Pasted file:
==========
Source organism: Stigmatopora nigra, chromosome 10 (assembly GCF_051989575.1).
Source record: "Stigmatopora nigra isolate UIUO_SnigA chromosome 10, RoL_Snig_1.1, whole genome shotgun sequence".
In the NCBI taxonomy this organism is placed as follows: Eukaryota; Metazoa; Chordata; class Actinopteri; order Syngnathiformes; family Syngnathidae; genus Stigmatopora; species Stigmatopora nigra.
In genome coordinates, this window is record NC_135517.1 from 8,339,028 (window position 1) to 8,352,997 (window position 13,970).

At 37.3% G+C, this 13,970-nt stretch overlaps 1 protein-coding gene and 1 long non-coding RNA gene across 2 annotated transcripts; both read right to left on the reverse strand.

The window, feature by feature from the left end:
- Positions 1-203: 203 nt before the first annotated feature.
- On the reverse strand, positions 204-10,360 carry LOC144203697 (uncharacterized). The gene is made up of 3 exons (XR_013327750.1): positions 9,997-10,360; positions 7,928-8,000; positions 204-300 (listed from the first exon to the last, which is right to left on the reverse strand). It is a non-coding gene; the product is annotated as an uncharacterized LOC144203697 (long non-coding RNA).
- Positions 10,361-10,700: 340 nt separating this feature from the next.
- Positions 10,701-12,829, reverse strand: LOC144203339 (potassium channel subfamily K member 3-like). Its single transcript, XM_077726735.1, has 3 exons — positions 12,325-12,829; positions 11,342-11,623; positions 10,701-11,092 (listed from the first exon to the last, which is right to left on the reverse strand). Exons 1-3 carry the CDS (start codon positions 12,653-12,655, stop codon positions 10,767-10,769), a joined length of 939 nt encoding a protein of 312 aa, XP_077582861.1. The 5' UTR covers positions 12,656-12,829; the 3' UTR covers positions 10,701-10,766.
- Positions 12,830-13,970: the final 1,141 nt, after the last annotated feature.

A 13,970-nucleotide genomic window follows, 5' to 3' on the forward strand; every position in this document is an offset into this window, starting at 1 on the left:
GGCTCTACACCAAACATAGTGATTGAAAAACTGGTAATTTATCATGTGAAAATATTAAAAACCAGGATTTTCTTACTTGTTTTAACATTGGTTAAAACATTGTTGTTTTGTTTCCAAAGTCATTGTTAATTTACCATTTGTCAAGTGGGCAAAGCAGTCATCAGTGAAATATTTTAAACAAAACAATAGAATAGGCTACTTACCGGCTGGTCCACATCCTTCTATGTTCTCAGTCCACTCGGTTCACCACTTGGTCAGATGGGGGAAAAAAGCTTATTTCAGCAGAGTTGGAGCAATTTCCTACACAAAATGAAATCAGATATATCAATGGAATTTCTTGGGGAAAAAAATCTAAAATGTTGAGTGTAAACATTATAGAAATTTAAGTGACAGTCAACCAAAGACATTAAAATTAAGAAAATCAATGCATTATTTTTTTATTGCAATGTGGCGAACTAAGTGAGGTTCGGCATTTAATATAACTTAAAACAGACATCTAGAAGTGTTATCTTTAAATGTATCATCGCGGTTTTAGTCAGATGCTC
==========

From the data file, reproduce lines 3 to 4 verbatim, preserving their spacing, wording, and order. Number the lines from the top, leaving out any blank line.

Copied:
In the NCBI taxonomy this organism is placed as follows: Eukaryota; Metazoa; Chordata; class Actinopteri; order Syngnathiformes; family Syngnathidae; genus Stigmatopora; species Stigmatopora nigra.
In genome coordinates, this window is record NC_135517.1 from 8,339,028 (window position 1) to 8,352,997 (window position 13,970).